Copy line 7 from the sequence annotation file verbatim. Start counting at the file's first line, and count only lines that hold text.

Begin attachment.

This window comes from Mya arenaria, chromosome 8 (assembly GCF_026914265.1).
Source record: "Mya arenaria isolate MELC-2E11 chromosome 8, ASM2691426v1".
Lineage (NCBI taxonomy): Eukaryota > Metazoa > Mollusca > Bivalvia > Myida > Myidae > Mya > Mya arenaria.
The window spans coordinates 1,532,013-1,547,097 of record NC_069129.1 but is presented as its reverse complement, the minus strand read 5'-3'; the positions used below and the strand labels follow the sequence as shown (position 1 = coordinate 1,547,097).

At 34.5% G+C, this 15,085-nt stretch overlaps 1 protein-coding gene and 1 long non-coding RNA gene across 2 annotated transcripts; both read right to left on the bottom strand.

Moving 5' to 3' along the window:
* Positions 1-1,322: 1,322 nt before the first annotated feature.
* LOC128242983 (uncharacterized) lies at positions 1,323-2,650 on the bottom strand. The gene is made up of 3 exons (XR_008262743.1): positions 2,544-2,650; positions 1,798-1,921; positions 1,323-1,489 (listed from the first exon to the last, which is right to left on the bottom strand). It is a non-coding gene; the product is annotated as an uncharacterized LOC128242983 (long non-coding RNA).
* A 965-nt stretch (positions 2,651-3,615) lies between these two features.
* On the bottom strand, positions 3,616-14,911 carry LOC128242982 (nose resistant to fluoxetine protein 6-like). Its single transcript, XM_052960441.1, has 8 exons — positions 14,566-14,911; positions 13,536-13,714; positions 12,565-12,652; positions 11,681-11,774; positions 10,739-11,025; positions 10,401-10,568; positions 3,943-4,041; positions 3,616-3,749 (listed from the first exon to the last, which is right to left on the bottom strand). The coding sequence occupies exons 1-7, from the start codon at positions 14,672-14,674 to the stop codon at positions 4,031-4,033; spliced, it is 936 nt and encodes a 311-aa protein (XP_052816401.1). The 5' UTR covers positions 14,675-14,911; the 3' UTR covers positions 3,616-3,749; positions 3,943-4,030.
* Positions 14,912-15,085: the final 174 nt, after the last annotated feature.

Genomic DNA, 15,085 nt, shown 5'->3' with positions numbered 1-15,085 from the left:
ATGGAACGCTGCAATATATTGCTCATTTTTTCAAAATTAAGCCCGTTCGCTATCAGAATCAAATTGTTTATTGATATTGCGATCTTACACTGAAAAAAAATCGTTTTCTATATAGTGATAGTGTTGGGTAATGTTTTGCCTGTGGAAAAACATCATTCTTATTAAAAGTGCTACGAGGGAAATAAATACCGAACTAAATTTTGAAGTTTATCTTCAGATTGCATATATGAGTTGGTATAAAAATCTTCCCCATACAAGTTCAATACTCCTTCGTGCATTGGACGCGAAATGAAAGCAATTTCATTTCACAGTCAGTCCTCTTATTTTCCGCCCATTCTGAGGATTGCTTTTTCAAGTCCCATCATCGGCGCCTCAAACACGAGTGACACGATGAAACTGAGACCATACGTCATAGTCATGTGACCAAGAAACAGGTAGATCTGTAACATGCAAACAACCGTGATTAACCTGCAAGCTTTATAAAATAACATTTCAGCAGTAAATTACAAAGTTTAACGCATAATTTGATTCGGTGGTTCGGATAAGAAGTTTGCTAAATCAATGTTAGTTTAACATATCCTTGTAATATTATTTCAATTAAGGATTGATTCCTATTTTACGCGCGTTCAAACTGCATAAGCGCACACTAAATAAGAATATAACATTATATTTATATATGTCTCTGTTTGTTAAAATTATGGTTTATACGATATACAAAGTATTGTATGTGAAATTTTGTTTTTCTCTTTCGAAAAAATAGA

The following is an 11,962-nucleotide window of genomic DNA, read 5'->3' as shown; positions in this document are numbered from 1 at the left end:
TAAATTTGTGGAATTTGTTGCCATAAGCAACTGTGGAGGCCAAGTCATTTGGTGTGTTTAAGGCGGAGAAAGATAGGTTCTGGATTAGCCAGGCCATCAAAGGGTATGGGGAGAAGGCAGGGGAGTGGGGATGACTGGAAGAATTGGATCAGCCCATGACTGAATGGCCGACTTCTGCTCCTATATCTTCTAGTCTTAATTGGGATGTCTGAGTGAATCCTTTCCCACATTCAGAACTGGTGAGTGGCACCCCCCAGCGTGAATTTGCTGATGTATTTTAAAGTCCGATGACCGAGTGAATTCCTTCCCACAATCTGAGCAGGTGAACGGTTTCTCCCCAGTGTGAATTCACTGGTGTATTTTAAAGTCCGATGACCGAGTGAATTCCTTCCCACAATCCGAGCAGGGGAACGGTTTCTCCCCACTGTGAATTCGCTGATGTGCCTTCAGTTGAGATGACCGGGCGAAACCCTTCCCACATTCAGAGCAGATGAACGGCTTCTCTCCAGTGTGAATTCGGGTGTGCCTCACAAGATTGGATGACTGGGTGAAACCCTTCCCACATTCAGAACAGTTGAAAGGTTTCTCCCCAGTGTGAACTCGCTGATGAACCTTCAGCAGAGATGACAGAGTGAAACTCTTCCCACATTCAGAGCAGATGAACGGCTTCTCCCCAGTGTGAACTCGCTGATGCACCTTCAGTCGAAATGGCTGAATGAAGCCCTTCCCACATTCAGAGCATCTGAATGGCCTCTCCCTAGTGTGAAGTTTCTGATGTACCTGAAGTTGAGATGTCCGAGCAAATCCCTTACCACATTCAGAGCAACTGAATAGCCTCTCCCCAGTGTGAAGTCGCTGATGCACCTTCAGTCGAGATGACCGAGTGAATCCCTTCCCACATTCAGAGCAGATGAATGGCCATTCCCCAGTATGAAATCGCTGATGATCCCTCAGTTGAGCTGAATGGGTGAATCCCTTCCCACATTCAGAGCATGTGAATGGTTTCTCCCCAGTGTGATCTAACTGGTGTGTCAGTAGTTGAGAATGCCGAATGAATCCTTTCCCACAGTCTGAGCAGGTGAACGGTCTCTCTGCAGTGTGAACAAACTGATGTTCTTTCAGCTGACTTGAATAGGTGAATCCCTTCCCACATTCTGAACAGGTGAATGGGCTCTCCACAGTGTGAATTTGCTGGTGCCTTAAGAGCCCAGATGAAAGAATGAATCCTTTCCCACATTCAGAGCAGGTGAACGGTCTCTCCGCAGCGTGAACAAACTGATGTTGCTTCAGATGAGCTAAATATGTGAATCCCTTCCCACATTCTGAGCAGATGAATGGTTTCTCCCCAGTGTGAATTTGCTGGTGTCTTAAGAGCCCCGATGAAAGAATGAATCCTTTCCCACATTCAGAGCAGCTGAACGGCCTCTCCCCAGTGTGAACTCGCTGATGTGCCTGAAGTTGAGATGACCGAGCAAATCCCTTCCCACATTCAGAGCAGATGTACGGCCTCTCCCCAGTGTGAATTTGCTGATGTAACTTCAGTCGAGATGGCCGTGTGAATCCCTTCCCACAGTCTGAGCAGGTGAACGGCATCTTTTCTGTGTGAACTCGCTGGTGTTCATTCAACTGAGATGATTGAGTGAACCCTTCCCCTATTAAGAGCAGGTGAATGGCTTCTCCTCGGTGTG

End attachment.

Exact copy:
* Positions 1-1,322: 1,322 nt before the first annotated feature.